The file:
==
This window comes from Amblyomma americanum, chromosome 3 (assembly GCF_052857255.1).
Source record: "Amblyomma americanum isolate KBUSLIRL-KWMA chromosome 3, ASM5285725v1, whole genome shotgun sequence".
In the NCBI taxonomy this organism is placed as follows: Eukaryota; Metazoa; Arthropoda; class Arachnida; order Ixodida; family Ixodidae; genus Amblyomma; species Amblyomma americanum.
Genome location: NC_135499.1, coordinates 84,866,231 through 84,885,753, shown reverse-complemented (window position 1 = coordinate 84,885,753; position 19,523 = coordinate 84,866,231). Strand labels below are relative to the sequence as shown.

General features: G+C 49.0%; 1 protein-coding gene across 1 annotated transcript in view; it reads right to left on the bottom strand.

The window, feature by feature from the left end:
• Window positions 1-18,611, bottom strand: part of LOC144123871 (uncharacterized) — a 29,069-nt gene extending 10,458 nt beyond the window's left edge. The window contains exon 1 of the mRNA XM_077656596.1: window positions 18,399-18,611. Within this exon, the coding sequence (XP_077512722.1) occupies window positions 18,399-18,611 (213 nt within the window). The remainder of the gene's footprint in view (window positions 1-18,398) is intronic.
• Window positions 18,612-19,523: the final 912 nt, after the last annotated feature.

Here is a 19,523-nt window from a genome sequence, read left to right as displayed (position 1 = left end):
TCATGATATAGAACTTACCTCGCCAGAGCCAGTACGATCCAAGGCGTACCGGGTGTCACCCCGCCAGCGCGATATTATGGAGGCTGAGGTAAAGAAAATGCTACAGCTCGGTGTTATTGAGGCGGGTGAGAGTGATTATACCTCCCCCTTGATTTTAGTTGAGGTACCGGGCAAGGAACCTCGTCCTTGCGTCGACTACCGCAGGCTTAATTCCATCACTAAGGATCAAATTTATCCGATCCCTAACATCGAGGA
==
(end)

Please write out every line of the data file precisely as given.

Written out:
This window comes from Amblyomma americanum, chromosome 3 (assembly GCF_052857255.1).
Source record: "Amblyomma americanum isolate KBUSLIRL-KWMA chromosome 3, ASM5285725v1, whole genome shotgun sequence".
In the NCBI taxonomy this organism is placed as follows: Eukaryota; Metazoa; Arthropoda; class Arachnida; order Ixodida; family Ixodidae; genus Amblyomma; species Amblyomma americanum.
Genome location: NC_135499.1, coordinates 84,866,231 through 84,885,753, shown reverse-complemented (window position 1 = coordinate 84,885,753; position 19,523 = coordinate 84,866,231). Strand labels below are relative to the sequence as shown.

General features: G+C 49.0%; 1 protein-coding gene across 1 annotated transcript in view; it reads right to left on the bottom strand.

The window, feature by feature from the left end:
• Window positions 1-18,611, bottom strand: part of LOC144123871 (uncharacterized) — a 29,069-nt gene extending 10,458 nt beyond the window's left edge. The window contains exon 1 of the mRNA XM_077656596.1: window positions 18,399-18,611. Within this exon, the coding sequence (XP_077512722.1) occupies window positions 18,399-18,611 (213 nt within the window). The remainder of the gene's footprint in view (window positions 1-18,398) is intronic.
• Window positions 18,612-19,523: the final 912 nt, after the last annotated feature.

Here is a 19,523-nt window from a genome sequence, read left to right as displayed (position 1 = left end):
TCATGATATAGAACTTACCTCGCCAGAGCCAGTACGATCCAAGGCGTACCGGGTGTCACCCCGCCAGCGCGATATTATGGAGGCTGAGGTAAAGAAAATGCTACAGCTCGGTGTTATTGAGGCGGGTGAGAGTGATTATACCTCCCCCTTGATTTTAGTTGAGGTACCGGGCAAGGAACCTCGTCCTTGCGTCGACTACCGCAGGCTTAATTCCATCACTAAGGATCAAATTTATCCGATCCCTAACATCGAGGA